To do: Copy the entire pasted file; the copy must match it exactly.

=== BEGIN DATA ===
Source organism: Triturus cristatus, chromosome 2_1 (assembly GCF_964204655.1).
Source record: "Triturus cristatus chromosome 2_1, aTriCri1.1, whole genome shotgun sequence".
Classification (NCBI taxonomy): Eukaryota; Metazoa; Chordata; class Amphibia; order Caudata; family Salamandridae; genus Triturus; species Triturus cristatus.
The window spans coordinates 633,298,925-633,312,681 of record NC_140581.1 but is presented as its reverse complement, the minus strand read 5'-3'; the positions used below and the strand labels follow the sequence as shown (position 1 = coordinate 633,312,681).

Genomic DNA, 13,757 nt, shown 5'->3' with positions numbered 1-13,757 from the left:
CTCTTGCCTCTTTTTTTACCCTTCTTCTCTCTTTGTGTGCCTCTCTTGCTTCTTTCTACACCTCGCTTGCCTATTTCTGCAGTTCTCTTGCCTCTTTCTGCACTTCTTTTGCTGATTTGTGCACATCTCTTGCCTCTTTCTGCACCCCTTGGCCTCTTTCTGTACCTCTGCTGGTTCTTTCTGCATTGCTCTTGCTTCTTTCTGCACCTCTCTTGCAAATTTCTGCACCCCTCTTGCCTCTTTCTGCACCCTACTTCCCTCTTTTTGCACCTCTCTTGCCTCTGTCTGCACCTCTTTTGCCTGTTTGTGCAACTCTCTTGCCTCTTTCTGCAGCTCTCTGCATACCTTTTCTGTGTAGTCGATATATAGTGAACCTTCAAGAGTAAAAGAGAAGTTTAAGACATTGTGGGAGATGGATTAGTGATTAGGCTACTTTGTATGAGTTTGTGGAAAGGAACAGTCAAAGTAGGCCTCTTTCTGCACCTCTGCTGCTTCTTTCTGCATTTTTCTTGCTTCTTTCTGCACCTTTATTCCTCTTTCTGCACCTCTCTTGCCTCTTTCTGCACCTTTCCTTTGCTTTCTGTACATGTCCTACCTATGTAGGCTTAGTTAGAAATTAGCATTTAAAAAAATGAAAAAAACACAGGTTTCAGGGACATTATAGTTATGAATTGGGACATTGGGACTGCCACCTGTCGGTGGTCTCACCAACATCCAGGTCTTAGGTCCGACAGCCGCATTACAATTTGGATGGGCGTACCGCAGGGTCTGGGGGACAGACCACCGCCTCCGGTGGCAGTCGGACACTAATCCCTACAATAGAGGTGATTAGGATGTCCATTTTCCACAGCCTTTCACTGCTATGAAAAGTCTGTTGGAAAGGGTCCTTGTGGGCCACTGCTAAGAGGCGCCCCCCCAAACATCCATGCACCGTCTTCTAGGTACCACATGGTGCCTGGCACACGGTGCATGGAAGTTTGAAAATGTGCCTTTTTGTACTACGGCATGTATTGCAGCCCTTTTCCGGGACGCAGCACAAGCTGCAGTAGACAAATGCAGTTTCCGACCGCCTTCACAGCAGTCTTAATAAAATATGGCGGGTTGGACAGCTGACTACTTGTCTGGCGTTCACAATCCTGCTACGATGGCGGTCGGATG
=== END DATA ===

Source organism: Triturus cristatus, chromosome 2_1 (assembly GCF_964204655.1).
Source record: "Triturus cristatus chromosome 2_1, aTriCri1.1, whole genome shotgun sequence".
Classification (NCBI taxonomy): Eukaryota; Metazoa; Chordata; class Amphibia; order Caudata; family Salamandridae; genus Triturus; species Triturus cristatus.
The window spans coordinates 633,298,925-633,312,681 of record NC_140581.1 but is presented as its reverse complement, the minus strand read 5'-3'; the positions used below and the strand labels follow the sequence as shown (position 1 = coordinate 633,312,681).

Genomic DNA, 13,757 nt, shown 5'->3' with positions numbered 1-13,757 from the left:
CTCTTGCCTCTTTTTTTACCCTTCTTCTCTCTTTGTGTGCCTCTCTTGCTTCTTTCTACACCTCGCTTGCCTATTTCTGCAGTTCTCTTGCCTCTTTCTGCACTTCTTTTGCTGATTTGTGCACATCTCTTGCCTCTTTCTGCACCCCTTGGCCTCTTTCTGTACCTCTGCTGGTTCTTTCTGCATTGCTCTTGCTTCTTTCTGCACCTCTCTTGCAAATTTCTGCACCCCTCTTGCCTCTTTCTGCACCCTACTTCCCTCTTTTTGCACCTCTCTTGCCTCTGTCTGCACCTCTTTTGCCTGTTTGTGCAACTCTCTTGCCTCTTTCTGCAGCTCTCTGCATACCTTTTCTGTGTAGTCGATATATAGTGAACCTTCAAGAGTAAAAGAGAAGTTTAAGACATTGTGGGAGATGGATTAGTGATTAGGCTACTTTGTATGAGTTTGTGGAAAGGAACAGTCAAAGTAGGCCTCTTTCTGCACCTCTGCTGCTTCTTTCTGCATTTTTCTTGCTTCTTTCTGCACCTTTATTCCTCTTTCTGCACCTCTCTTGCCTCTTTCTGCACCTTTCCTTTGCTTTCTGTACATGTCCTACCTATGTAGGCTTAGTTAGAAATTAGCATTTAAAAAAATGAAAAAAACACAGGTTTCAGGGACATTATAGTTATGAATTGGGACATTGGGACTGCCACCTGTCGGTGGTCTCACCAACATCCAGGTCTTAGGTCCGACAGCCGCATTACAATTTGGATGGGCGTACCGCAGGGTCTGGGGGACAGACCACCGCCTCCGGTGGCAGTCGGACACTAATCCCTACAATAGAGGTGATTAGGATGTCCATTTTCCACAGCCTTTCACTGCTATGAAAAGTCTGTTGGAAAGGGTCCTTGTGGGCCACTGCTAAGAGGCGCCCCCCCAAACATCCATGCACCGTCTTCTAGGTACCACATGGTGCCTGGCACACGGTGCATGGAAGTTTGAAAATGTGCCTTTTTGTACTACGGCATGTATTGCAGCCCTTTTCCGGGACGCAGCACAAGCTGCAGTAGACAAATGCAGTTTCCGACCGCCTTCACAGCAGTCTTAATAAAATATGGCGGGTTGGACAGCTGACTACTTGTCTGGCGTTCACAATCCTGCTACGATGGCGGTCGGATG